The Pléiades satellites, operated and built by Astrium have captured images of Moore, Oklahoma, which clearly shows the devastation caused by the massive tornado that swept through the region on May 20, 2013. By comparing today’s image with an image acquired on April 29, 2013, it is very easy to see that buildings, trees, cars and virtually everything else has been completed destroyed along the tornado’s path. More on the imagery can be found here
Just in time as the winter storm “Nemo” approaches the US Northeast. A new weather map from Esri has been released to help explore live storm reports, precipitation, and weather warnings with geo-tagged social content from Twitter, Flickr, and YouTube. See the real-time effects of the storm via social media posts. To change the search terms, go to the Social menu, click the settings icon, and update the keyword.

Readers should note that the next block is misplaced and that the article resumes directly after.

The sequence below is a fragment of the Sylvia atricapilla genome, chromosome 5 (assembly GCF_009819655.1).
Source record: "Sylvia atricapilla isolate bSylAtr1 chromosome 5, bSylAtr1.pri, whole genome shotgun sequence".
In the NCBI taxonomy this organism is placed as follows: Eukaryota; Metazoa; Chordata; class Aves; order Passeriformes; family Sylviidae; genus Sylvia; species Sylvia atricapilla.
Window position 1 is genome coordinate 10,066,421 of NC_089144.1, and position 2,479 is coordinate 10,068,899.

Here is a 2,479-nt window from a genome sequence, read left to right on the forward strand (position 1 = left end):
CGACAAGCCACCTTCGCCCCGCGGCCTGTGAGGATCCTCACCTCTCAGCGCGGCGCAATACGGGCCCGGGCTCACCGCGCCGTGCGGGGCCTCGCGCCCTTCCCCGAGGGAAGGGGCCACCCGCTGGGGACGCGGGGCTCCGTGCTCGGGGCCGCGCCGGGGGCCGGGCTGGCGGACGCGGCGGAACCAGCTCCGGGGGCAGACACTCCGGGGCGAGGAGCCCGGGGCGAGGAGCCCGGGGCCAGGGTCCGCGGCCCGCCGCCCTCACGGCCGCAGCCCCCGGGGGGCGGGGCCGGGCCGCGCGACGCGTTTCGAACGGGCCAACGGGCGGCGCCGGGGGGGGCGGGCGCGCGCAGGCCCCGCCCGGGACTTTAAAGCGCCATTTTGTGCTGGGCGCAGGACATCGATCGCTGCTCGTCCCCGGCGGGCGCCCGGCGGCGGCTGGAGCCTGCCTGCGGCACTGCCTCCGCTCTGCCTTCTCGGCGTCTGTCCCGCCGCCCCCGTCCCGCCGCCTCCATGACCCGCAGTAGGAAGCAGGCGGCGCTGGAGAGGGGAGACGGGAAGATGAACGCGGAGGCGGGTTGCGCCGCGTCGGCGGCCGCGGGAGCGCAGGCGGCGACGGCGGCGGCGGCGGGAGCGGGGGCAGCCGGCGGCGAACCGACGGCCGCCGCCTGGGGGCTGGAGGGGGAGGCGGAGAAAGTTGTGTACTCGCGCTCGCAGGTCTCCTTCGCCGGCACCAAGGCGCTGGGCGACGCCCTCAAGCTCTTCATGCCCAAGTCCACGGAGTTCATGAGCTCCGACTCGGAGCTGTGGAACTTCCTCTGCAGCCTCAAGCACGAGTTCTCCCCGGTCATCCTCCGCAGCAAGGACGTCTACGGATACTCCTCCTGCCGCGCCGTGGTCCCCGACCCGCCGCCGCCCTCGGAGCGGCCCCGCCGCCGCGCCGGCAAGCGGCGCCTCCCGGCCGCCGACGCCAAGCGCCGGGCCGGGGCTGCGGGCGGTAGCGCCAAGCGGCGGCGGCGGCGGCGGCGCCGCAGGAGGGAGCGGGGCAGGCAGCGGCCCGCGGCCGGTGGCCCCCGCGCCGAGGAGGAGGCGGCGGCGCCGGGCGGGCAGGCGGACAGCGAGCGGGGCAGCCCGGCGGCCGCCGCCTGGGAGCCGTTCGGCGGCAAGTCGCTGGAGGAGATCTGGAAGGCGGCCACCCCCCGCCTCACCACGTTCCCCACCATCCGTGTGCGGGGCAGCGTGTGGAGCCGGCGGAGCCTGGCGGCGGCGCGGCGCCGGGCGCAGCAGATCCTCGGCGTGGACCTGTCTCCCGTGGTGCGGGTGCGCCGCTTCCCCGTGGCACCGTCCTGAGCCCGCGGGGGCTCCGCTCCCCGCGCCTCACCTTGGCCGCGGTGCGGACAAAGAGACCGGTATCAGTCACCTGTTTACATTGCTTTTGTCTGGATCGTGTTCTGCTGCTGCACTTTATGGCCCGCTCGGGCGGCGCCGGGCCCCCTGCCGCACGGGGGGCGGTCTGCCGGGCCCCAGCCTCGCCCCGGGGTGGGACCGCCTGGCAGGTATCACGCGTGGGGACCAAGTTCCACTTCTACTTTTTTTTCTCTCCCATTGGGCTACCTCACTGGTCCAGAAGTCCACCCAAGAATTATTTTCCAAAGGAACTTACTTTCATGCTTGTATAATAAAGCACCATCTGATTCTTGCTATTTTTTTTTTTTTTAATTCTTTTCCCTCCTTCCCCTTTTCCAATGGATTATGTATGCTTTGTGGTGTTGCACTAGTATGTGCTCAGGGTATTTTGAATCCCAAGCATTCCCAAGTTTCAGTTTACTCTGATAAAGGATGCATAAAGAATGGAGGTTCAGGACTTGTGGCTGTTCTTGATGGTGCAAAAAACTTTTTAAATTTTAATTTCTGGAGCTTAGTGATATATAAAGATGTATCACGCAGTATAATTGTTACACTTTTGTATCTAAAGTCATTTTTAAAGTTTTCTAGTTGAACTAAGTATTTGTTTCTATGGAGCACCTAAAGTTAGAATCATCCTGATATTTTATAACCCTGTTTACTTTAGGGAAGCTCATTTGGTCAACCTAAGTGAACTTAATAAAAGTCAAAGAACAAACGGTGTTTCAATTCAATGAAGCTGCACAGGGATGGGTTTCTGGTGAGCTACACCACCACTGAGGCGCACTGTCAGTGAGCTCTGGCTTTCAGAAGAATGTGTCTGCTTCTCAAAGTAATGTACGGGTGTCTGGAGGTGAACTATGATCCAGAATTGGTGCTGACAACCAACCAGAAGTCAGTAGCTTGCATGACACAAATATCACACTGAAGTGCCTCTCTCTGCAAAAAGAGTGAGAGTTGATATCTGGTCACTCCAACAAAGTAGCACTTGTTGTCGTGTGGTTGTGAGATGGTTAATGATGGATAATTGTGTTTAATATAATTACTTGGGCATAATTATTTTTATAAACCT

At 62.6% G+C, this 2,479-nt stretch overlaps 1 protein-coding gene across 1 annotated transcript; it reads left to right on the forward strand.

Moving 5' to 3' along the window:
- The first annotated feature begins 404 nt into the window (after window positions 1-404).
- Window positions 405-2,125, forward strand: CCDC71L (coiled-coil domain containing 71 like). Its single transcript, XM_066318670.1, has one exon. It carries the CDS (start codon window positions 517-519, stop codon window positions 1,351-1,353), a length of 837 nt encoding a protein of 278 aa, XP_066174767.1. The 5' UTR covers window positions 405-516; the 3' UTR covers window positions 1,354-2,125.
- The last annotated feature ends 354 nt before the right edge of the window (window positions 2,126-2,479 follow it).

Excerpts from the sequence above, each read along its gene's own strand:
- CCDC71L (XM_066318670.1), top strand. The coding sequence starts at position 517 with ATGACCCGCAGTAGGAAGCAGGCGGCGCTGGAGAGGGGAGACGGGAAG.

Some new numbers crunched by the Natural Resources Defense Council (NRDC) and 2012 tallies reveal even more monthly weather records set than the 3,251 records smashed in 2011, with record-breaking heat, rainfall and snow events catalogued by State – Top Ten States — CO, IL, IN, MD, ME, MN, NV, TN, WI, WV — to be Highlighted in the findings. In 2012, Americans experienced several unforgettably devastating extreme events. Climate scientists say these types of events are fueled by climate change:
- 2012 was the warmest year ever recorded in the US, according to the National Oceanic and Atmospheric Administration’s (NOAA) State of the Climate report released last Tuesday.
- Hurricane Sandy’s storm surge height, 13.88 feet, broke the all-time record in the New York Harbor, and ravaged communities across New Jersey and New York with floodwaters and winds.